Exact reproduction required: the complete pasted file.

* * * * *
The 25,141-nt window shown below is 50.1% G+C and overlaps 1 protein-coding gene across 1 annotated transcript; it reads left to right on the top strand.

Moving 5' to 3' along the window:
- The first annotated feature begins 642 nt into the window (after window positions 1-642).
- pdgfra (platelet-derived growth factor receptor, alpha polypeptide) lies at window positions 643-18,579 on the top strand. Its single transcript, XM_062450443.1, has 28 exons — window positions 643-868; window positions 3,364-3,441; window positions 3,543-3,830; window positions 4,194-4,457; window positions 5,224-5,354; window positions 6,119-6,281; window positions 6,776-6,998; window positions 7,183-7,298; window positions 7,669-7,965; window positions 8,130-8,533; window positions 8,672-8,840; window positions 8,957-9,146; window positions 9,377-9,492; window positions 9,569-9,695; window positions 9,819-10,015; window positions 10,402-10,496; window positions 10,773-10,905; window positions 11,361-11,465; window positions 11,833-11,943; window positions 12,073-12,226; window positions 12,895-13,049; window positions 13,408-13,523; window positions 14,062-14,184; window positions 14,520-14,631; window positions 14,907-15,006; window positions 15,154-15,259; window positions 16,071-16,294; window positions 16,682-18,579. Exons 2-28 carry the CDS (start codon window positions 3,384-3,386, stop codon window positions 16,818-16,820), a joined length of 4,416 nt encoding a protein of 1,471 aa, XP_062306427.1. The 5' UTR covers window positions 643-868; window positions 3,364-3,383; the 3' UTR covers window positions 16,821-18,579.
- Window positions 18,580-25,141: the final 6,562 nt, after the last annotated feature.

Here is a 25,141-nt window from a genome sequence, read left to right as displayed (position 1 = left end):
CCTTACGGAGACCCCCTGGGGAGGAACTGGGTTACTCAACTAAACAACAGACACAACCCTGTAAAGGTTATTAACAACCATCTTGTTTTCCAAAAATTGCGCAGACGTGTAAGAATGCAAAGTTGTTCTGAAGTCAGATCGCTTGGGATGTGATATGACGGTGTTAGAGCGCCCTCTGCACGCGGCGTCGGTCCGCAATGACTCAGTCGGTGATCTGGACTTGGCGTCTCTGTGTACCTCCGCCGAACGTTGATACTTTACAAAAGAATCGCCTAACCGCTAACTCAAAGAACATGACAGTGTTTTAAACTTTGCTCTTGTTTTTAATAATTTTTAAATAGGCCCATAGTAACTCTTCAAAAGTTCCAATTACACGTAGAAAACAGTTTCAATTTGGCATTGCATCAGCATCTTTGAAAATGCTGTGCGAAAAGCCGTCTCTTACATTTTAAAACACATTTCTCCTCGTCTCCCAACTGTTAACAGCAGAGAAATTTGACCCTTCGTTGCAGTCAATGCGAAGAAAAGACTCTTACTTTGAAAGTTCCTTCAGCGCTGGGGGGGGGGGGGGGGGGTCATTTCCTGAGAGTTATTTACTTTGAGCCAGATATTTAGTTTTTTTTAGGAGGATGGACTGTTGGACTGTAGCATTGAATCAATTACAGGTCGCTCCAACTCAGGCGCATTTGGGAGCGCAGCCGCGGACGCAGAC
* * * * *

The 25,141-nt window shown below is 50.1% G+C and overlaps 1 protein-coding gene across 1 annotated transcript; it reads left to right on the top strand.

Moving 5' to 3' along the window:
- The first annotated feature begins 642 nt into the window (after window positions 1-642).
- pdgfra (platelet-derived growth factor receptor, alpha polypeptide) lies at window positions 643-18,579 on the top strand. Its single transcript, XM_062450443.1, has 28 exons — window positions 643-868; window positions 3,364-3,441; window positions 3,543-3,830; window positions 4,194-4,457; window positions 5,224-5,354; window positions 6,119-6,281; window positions 6,776-6,998; window positions 7,183-7,298; window positions 7,669-7,965; window positions 8,130-8,533; window positions 8,672-8,840; window positions 8,957-9,146; window positions 9,377-9,492; window positions 9,569-9,695; window positions 9,819-10,015; window positions 10,402-10,496; window positions 10,773-10,905; window positions 11,361-11,465; window positions 11,833-11,943; window positions 12,073-12,226; window positions 12,895-13,049; window positions 13,408-13,523; window positions 14,062-14,184; window positions 14,520-14,631; window positions 14,907-15,006; window positions 15,154-15,259; window positions 16,071-16,294; window positions 16,682-18,579. Exons 2-28 carry the CDS (start codon window positions 3,384-3,386, stop codon window positions 16,818-16,820), a joined length of 4,416 nt encoding a protein of 1,471 aa, XP_062306427.1. The 5' UTR covers window positions 643-868; window positions 3,364-3,383; the 3' UTR covers window positions 16,821-18,579.
- Window positions 18,580-25,141: the final 6,562 nt, after the last annotated feature.

Here is a 25,141-nt window from a genome sequence, read left to right as displayed (position 1 = left end):
CCTTACGGAGACCCCCTGGGGAGGAACTGGGTTACTCAACTAAACAACAGACACAACCCTGTAAAGGTTATTAACAACCATCTTGTTTTCCAAAAATTGCGCAGACGTGTAAGAATGCAAAGTTGTTCTGAAGTCAGATCGCTTGGGATGTGATATGACGGTGTTAGAGCGCCCTCTGCACGCGGCGTCGGTCCGCAATGACTCAGTCGGTGATCTGGACTTGGCGTCTCTGTGTACCTCCGCCGAACGTTGATACTTTACAAAAGAATCGCCTAACCGCTAACTCAAAGAACATGACAGTGTTTTAAACTTTGCTCTTGTTTTTAATAATTTTTAAATAGGCCCATAGTAACTCTTCAAAAGTTCCAATTACACGTAGAAAACAGTTTCAATTTGGCATTGCATCAGCATCTTTGAAAATGCTGTGCGAAAAGCCGTCTCTTACATTTTAAAACACATTTCTCCTCGTCTCCCAACTGTTAACAGCAGAGAAATTTGACCCTTCGTTGCAGTCAATGCGAAGAAAAGACTCTTACTTTGAAAGTTCCTTCAGCGCTGGGGGGGGGGGGGGGGGGTCATTTCCTGAGAGTTATTTACTTTGAGCCAGATATTTAGTTTTTTTTAGGAGGATGGACTGTTGGACTGTAGCATTGAATCAATTACAGGTCGCTCCAACTCAGGCGCATTTGGGAGCGCAGCCGCGGACGCAGAC